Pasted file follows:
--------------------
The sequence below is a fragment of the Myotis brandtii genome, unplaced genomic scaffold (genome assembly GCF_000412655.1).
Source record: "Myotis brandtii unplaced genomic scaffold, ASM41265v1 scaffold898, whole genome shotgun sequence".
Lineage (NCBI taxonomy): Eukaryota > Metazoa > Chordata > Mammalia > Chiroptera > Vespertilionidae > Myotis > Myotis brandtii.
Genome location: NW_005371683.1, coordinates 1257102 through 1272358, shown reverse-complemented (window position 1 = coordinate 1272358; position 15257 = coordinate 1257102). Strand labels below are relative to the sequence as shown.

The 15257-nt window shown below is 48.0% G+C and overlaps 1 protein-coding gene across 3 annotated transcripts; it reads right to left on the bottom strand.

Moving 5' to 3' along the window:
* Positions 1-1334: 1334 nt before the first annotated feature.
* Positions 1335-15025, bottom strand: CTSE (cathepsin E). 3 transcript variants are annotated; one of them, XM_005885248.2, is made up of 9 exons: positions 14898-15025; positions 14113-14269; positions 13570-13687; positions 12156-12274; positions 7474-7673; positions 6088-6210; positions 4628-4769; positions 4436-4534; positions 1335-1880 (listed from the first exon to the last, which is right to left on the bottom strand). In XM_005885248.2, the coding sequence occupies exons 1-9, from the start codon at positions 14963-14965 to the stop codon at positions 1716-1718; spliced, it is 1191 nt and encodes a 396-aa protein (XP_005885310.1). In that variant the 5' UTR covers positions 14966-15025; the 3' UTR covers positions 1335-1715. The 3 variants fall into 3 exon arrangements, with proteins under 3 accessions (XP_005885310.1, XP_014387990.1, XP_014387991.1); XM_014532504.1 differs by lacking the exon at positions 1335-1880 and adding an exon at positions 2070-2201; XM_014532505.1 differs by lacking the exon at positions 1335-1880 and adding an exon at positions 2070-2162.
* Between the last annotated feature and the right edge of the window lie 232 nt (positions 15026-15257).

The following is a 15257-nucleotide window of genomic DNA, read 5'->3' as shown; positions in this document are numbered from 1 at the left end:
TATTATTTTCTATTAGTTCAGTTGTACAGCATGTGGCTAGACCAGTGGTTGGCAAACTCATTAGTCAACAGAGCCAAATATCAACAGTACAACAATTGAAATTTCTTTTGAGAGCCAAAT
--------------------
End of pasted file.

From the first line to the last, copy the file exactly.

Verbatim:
The sequence below is a fragment of the Myotis brandtii genome, unplaced genomic scaffold (genome assembly GCF_000412655.1).
Source record: "Myotis brandtii unplaced genomic scaffold, ASM41265v1 scaffold898, whole genome shotgun sequence".
Lineage (NCBI taxonomy): Eukaryota > Metazoa > Chordata > Mammalia > Chiroptera > Vespertilionidae > Myotis > Myotis brandtii.
Genome location: NW_005371683.1, coordinates 1257102 through 1272358, shown reverse-complemented (window position 1 = coordinate 1272358; position 15257 = coordinate 1257102). Strand labels below are relative to the sequence as shown.

The 15257-nt window shown below is 48.0% G+C and overlaps 1 protein-coding gene across 3 annotated transcripts; it reads right to left on the bottom strand.

Moving 5' to 3' along the window:
* Positions 1-1334: 1334 nt before the first annotated feature.
* Positions 1335-15025, bottom strand: CTSE (cathepsin E). 3 transcript variants are annotated; one of them, XM_005885248.2, is made up of 9 exons: positions 14898-15025; positions 14113-14269; positions 13570-13687; positions 12156-12274; positions 7474-7673; positions 6088-6210; positions 4628-4769; positions 4436-4534; positions 1335-1880 (listed from the first exon to the last, which is right to left on the bottom strand). In XM_005885248.2, the coding sequence occupies exons 1-9, from the start codon at positions 14963-14965 to the stop codon at positions 1716-1718; spliced, it is 1191 nt and encodes a 396-aa protein (XP_005885310.1). In that variant the 5' UTR covers positions 14966-15025; the 3' UTR covers positions 1335-1715. The 3 variants fall into 3 exon arrangements, with proteins under 3 accessions (XP_005885310.1, XP_014387990.1, XP_014387991.1); XM_014532504.1 differs by lacking the exon at positions 1335-1880 and adding an exon at positions 2070-2201; XM_014532505.1 differs by lacking the exon at positions 1335-1880 and adding an exon at positions 2070-2162.
* Between the last annotated feature and the right edge of the window lie 232 nt (positions 15026-15257).

The following is a 15257-nucleotide window of genomic DNA, read 5'->3' as shown; positions in this document are numbered from 1 at the left end:
TATTATTTTCTATTAGTTCAGTTGTACAGCATGTGGCTAGACCAGTGGTTGGCAAACTCATTAGTCAACAGAGCCAAATATCAACAGTACAACAATTGAAATTTCTTTTGAGAGCCAAAT